Ian Healy was emblematic of a golden era for Australian cricket but to thousands of Queensland families he is a legend thanks to his work with Aspirations4Kids in Sport.
Healy has been appointed an Officer of the Order of Australia (AO) for distinguished service to cricket as a player, to the broadcast media and to the community.
The accolade is reflective of Healy's glove work in a career spanning 119 Tests and 168 ODIs, during which he helped transform what he terms a "a no-name team" into a juggernaut that toppled West Indies and "got into the hearts of Australian people".
"I saw the whole evolution of a successful era," Healy recalled, adding he was proud and honoured to receive an AO.
A wicketkeeper is often likened to a band's drummer.
Healy kept quiet the beat, his encouragement of Shane Warne becoming the national refrain throughout countless summers.
Healy remained part of the soundtrack of summer after retiring in 1999, joining the Nine Network as a commentator.
The 55-year-old was also president of the players' union, and has poured countless hours into Brisbane club Norths, the Bulls Masters program, and more recently Queensland Cricket's board.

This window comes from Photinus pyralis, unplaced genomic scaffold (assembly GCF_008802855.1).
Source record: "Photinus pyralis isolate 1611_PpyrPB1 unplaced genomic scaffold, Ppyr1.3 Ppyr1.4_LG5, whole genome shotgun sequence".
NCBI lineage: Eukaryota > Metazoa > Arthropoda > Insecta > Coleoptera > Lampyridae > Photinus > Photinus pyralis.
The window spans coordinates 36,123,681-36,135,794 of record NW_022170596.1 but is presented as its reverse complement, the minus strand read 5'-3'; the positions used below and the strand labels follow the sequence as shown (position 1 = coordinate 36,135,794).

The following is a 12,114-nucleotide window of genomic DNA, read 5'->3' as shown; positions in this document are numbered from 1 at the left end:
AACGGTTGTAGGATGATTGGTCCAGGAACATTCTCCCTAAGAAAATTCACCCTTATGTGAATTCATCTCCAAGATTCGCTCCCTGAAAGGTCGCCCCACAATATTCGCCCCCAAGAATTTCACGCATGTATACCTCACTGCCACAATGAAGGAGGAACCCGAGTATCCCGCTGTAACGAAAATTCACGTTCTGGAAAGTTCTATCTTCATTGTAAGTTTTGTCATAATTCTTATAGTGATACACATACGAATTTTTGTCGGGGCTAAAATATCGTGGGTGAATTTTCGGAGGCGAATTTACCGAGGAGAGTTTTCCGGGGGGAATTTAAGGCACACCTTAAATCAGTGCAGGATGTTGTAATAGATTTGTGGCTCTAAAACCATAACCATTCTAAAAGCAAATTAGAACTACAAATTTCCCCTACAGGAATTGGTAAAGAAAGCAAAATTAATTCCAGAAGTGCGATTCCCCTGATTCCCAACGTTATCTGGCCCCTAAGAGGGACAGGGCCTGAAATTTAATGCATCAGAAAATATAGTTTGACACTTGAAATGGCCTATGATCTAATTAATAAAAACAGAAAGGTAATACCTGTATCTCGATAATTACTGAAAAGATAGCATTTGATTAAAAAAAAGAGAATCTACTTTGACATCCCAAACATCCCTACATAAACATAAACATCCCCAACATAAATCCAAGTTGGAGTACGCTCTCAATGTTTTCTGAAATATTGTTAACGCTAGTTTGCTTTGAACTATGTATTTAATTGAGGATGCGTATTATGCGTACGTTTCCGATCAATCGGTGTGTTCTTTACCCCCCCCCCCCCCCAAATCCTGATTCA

The Ian Healy Foundation and Aspirations4Kids in Sport, a non-profit organisation that promotes sport and supports Queensland kids facing challenges of hardship, disabilities and chronic illness, has also kept him busy.
"These kids are performing under great adversity," Healy said.
"We help about 400 families a year and we're constantly looking to raise money and doing things in the hope we better some lives."
The contribution of Adam Voges (OAM for service to cricket), Darryl Brohman (OAM for service to rugby league) and Dr John Orchard (AM for significant service to sports medicine) were also recognised on Australia Day.
Australian Associated Press